Stravinsky in Hollywood, Blu-ray (2014)

by | Aug 5, 2014 | DVD & Blu-ray Video Reviews

Stravinsky in Hollywood, Blu-ray (2014)

Cast: Igor Stravinsky, Robert Craft, Walt Disney
Director: Marco Capalbo
Studio: WDR/ Kultur/ Arte/ C Major Entertainment 716404 [6/24/14] (Distr. by Naxos)
Video: 16:9 1080i HD color
Audio: English or German PCM stereo
Extras: Trailers to other C Major titles
Length: 54 minutes
Rating: *****

The most amazing thing about this documentary was all the footage that exists of Stravinsky—of himself at his home in Hollywood where he lived for three decades, and elsewhere traveling. After all, he was living in the movie capital of the world. He was quite proud of his physique, in spite of having had TB at one earlier point (of which both his first wife and daughter had died). He liked to do headstands near his pool. There is also footage that is supposed to be Robert Craft driving Stravinsky around the desert in Craft’s convertible, but just created for the documentary with actors.

Hollywood wouldn’t be the first place we think of when we consider Stravinsky, but the fact is he moved there along with many other European composers and artists before WW II, and lived there with his second wife and former mistress Vera. The use of his Rite of Spring music by Walt Disney in Fantasia is what originally drew him there (he got $6000 for it), but he was shocked at how Disney had cut up the music and matched it to some “childish animation.”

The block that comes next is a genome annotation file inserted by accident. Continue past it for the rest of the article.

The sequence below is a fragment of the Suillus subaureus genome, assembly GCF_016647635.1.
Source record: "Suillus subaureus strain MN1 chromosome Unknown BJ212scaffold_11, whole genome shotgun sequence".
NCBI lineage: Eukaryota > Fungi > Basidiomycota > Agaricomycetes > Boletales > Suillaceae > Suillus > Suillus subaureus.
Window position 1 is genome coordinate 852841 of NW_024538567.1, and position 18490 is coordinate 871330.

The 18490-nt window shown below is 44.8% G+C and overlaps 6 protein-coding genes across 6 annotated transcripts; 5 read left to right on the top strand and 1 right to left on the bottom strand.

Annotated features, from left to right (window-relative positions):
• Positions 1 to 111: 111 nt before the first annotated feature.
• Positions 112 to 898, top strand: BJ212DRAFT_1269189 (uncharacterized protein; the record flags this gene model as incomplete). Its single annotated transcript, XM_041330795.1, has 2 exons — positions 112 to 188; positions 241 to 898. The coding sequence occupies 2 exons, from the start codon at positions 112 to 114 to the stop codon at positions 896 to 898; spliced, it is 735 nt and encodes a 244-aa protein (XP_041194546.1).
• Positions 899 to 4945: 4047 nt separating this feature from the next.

Stravinsky later wrote music for various other Hollywood films, none of which was used in the final films, partly due to his attitude that they were not allowed to change a single note of what he had written. He later used some music in abstract works such as his Symphony in Three Movements. He was not willing to change his music to please Hollywood directors. In 1942 he wrote his famous Circus Polka for the fifty elephants of the Ringling Bros. Circus. At the same time Craft was working with Arnold Schoenberg, who was another composer on the same level as Stravinsky in LA, but they disliked one another and had nothing to do with each other. Rachmaninoff also lived in the area.

Yet after the death of Schoenberg and a period of not composing, Stravinsky said he may have mis-judged the German composer and at the encouragement of Craft he began writing serial music of his own which is considered by some critics some of his best work (not by me). He also began a thorough study of the works of Webern and eventually Craft recorded all the dodecaphonic composer’s works. He became increasingly interested in the Russian Orthodox Church and this showed up in several liturgical works. Stravinsky is portrayed as a fanatic for order, in his music and all his surroundings. The comments of Robert Craft are especially interesting. A most elucidating documentary on the Russian master.

—John Sunier

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